Rock Bridge’s dream season ended in a nightmare Tuesday night.
The Bruins fell to Francis Howell North 1-0 in a Class 3 sectional in Jefferson City. The Knights (21-7-1) advanced to play Rolla in a state quarterfinal on Saturday. Rock Bridge finished 21-2-2.
Quin Snyder may not remember the last time Missouri and Northwest Missouri State University played each other, but Steve Tappmeyer does.
Tappmeyer, now in his 17th season at Northwest, was at the helm when the Tigers and Bearcats played for the only time, on Dec. 17, 1996. Missouri handed Northwest a 77-56 loss. It was the last Division I game for the Bearcats until today.
To say that Hickman senior Blake Tekotte has had a trying year is an understatement.
He tore the anterior cruciate ligament in his right knee in the first game of the Kewpies’ 2004 season, ending his high school football career. So he’s been forced to watch from the sidelines as the Kewpies have marched to the No. 1 spot in Missouri’s Class 6 high school football poll.
It’s not every day high school students get to speak candidly with a U.S. senator. But some Rock Bridge students got that chance Tuesday.
Students in Matt Cone’s contemporary issues class hosted Sen. Jim Talent, R-Mo., for a discussion about some of the topics they have covered in class. The discussion focused primarily on the war on Iraq and the AIDS epidemic.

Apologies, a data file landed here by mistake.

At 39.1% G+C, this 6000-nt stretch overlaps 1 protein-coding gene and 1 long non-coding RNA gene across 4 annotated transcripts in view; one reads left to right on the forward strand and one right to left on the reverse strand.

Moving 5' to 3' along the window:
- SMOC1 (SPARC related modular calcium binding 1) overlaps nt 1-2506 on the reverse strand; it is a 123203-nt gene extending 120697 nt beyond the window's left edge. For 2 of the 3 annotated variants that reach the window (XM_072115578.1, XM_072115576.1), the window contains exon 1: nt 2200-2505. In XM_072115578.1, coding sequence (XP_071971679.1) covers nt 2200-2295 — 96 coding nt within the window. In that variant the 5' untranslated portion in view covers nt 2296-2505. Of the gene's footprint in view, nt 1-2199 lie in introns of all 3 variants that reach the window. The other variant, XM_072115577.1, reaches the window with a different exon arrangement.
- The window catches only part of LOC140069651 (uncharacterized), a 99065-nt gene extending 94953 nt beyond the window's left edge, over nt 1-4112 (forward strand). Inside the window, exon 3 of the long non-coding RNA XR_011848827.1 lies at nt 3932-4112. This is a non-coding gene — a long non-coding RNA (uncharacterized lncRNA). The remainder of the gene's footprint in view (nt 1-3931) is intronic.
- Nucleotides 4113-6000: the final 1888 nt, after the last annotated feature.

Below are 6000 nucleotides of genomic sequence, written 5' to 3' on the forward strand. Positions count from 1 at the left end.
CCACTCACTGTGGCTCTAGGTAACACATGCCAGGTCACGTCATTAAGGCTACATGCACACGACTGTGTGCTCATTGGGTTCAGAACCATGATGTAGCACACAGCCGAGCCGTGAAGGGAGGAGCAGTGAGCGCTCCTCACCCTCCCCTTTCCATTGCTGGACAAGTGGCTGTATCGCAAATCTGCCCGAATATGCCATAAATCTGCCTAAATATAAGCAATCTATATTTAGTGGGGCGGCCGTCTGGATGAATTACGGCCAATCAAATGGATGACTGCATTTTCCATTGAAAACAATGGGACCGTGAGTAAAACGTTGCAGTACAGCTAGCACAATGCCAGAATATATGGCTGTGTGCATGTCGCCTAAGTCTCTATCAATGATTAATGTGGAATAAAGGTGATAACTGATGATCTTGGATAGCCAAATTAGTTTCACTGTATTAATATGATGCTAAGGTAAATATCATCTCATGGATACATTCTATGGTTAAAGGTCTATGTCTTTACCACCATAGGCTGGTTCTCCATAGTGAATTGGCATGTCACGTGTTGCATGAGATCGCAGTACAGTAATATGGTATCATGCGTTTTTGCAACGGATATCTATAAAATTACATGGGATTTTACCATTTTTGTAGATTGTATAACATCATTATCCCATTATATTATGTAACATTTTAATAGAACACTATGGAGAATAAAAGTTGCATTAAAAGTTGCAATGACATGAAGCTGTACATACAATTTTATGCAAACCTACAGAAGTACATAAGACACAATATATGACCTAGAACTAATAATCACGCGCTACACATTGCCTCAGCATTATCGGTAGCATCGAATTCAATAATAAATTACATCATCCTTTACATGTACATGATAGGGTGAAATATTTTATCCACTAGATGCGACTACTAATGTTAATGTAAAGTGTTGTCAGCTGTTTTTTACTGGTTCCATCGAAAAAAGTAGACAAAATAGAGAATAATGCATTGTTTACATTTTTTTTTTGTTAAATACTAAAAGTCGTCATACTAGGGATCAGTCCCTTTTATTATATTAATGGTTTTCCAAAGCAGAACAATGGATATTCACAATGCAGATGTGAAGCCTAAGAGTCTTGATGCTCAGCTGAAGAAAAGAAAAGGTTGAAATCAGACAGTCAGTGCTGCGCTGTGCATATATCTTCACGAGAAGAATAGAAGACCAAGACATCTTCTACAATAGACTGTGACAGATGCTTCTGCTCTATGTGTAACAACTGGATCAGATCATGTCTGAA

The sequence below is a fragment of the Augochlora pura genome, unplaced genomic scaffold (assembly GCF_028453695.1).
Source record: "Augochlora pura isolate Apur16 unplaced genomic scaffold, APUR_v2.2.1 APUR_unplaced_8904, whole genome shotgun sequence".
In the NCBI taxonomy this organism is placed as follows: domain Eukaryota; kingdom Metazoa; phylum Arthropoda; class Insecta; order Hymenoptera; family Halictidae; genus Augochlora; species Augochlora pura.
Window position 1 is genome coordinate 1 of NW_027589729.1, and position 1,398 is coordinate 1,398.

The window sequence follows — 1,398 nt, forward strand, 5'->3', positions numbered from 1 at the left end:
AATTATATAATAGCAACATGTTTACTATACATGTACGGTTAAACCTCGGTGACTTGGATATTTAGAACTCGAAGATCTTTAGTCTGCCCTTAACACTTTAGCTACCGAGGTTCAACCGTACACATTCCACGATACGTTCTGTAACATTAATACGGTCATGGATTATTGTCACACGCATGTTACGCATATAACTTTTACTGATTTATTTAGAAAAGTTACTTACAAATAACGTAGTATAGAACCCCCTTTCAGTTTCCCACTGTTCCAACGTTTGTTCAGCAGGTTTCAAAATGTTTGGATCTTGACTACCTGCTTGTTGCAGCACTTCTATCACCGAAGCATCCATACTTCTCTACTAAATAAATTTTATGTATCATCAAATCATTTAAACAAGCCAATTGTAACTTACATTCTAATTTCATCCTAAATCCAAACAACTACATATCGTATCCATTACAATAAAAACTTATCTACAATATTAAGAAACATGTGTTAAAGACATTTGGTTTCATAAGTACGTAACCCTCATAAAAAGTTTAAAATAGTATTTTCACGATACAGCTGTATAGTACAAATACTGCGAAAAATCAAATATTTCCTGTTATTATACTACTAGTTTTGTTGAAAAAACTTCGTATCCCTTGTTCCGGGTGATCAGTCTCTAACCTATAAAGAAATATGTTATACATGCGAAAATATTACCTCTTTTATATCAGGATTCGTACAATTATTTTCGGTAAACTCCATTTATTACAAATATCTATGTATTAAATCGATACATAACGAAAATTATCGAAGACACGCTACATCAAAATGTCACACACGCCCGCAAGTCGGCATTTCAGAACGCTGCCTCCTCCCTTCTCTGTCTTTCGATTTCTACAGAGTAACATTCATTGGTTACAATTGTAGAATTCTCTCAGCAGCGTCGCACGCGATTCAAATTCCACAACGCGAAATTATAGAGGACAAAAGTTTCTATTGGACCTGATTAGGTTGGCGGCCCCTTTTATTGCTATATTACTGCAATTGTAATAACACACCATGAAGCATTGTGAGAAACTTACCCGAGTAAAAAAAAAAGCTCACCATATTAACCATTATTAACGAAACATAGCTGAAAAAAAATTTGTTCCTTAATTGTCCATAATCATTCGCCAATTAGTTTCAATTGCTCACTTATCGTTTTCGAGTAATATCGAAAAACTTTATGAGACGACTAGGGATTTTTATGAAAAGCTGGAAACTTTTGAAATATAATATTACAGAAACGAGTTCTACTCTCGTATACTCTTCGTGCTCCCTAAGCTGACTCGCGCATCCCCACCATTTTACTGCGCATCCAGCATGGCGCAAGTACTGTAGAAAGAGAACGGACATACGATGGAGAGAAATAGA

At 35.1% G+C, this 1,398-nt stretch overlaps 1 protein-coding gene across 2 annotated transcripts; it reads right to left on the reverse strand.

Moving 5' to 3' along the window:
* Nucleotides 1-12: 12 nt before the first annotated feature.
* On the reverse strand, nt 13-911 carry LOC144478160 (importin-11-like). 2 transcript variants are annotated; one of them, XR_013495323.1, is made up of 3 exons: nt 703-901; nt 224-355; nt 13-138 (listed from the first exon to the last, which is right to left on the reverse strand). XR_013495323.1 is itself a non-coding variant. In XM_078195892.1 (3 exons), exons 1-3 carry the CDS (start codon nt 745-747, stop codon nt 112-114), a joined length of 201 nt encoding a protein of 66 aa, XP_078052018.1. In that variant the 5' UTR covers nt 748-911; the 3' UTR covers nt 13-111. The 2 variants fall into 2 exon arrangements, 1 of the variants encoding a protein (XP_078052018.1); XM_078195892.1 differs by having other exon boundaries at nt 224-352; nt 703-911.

West Junior High School students honored past and present military members Tuesday night in a presentation titled “Freedom Isn’t Free: A Tribute to Veterans.” Twenty-three students of Kim Bard’s acting class presented their work to an audience of about 65 that included friends and relatives as well as faculty and staff.
Two days before Veterans Day, students recited literature, poems, stories and song lyrics to honor the five branches of the armed forces.
Entering the Big 12 Conference season, the Missouri football team appeared to be on the rise.
But after a four-game losing streak, the Tigers (4-5, 2-4 in the Big 12) are on the verge of failing to win the six games necessary to qualify for a bowl game. Below is the Missourian’s assessment of the Tigers’ play since the conference season began.